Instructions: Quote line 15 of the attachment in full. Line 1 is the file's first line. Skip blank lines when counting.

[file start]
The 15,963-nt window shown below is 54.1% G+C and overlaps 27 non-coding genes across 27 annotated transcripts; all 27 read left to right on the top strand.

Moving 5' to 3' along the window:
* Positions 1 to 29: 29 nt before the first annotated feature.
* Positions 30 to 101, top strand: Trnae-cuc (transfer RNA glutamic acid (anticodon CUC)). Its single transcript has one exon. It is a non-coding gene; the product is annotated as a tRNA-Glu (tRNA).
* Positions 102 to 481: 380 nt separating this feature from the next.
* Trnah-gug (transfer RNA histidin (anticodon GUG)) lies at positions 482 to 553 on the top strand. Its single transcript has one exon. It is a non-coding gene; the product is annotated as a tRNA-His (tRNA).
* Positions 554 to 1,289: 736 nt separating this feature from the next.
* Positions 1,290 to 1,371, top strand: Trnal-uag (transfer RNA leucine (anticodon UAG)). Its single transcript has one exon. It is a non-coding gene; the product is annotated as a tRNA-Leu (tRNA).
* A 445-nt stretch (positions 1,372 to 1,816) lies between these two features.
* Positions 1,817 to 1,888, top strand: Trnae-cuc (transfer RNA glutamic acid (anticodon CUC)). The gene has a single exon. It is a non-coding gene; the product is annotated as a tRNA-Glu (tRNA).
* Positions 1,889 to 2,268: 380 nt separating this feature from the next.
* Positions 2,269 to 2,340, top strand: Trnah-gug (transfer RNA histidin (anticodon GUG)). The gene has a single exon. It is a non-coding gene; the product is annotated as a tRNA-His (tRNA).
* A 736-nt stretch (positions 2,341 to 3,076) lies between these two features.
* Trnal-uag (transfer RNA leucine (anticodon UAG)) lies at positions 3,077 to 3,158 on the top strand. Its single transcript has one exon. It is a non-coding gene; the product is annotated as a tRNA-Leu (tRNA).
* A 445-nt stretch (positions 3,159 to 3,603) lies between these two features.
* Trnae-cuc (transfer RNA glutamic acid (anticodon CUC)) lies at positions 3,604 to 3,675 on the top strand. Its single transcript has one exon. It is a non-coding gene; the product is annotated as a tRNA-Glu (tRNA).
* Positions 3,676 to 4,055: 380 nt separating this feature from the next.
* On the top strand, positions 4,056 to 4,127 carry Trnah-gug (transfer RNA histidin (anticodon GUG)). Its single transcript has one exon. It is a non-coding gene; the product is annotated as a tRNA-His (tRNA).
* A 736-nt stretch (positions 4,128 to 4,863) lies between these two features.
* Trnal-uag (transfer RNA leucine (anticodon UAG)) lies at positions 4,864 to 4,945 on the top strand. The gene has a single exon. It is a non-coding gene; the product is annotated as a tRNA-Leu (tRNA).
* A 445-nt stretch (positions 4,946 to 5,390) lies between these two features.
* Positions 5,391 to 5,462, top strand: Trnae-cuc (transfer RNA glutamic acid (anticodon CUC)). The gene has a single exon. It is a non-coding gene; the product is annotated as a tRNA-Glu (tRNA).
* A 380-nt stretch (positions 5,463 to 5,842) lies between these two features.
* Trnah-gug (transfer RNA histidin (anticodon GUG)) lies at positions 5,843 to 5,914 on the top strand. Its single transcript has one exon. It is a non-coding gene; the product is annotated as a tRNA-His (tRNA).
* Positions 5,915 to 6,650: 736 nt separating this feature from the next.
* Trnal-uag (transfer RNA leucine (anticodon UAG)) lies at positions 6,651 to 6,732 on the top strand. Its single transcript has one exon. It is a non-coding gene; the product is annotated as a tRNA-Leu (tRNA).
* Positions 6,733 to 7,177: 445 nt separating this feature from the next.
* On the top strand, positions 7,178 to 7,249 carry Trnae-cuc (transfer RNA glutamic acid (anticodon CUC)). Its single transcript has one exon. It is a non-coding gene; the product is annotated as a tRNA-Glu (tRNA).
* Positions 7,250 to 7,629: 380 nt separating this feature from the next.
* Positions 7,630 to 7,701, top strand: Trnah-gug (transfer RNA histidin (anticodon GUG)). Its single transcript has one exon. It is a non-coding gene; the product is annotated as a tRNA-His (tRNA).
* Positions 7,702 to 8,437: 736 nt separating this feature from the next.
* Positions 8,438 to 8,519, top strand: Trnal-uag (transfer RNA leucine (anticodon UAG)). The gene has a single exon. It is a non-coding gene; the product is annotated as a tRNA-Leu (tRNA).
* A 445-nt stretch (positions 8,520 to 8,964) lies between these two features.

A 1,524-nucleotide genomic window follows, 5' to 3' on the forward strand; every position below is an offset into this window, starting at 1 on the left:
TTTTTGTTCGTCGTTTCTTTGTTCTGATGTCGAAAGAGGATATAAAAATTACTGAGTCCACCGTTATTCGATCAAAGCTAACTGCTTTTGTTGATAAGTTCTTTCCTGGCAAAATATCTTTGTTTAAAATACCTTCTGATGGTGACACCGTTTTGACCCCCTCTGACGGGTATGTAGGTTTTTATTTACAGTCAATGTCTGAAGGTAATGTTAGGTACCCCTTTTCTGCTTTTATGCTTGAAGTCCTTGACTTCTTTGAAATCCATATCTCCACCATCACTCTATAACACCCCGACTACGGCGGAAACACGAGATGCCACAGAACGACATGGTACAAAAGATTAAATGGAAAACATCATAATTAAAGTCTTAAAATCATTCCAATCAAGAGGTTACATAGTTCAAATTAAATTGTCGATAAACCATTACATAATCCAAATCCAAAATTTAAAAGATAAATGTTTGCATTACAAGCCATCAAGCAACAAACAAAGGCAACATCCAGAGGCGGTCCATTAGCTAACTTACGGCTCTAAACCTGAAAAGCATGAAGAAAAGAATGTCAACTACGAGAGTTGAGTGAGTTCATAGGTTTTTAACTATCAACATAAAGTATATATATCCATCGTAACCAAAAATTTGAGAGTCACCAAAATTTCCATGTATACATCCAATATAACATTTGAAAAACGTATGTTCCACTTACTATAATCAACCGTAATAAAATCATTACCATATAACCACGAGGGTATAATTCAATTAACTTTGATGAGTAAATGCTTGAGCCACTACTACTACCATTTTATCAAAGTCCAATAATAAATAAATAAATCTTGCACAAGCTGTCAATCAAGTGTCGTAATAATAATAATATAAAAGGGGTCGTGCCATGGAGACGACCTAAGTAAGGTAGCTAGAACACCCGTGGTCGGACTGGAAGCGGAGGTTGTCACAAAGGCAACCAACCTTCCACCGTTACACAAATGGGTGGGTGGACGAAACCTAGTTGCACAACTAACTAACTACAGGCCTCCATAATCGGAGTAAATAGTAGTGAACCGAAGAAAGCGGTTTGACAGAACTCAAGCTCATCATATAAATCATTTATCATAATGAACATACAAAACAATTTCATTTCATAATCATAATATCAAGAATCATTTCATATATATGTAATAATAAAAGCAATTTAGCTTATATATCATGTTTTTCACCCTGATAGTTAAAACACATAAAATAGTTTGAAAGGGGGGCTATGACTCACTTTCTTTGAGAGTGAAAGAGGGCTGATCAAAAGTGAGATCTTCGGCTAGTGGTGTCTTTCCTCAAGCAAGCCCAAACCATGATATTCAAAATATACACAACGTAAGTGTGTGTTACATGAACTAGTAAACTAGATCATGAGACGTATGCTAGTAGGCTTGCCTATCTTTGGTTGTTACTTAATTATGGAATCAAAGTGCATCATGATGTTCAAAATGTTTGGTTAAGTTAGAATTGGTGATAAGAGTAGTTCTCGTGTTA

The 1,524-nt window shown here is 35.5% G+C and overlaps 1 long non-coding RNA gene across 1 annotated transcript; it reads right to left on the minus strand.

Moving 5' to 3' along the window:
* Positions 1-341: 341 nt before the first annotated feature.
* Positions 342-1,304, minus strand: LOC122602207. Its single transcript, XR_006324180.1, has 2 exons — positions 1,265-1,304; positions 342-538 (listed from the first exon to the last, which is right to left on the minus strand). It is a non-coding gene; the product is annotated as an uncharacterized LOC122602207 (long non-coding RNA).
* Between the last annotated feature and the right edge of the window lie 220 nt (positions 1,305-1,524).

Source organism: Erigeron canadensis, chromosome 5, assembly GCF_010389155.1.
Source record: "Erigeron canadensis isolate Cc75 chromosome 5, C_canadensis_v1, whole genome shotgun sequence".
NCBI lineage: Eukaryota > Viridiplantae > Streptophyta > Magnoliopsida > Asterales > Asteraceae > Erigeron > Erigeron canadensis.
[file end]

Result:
* A 445-nt stretch (positions 3,159 to 3,603) lies between these two features.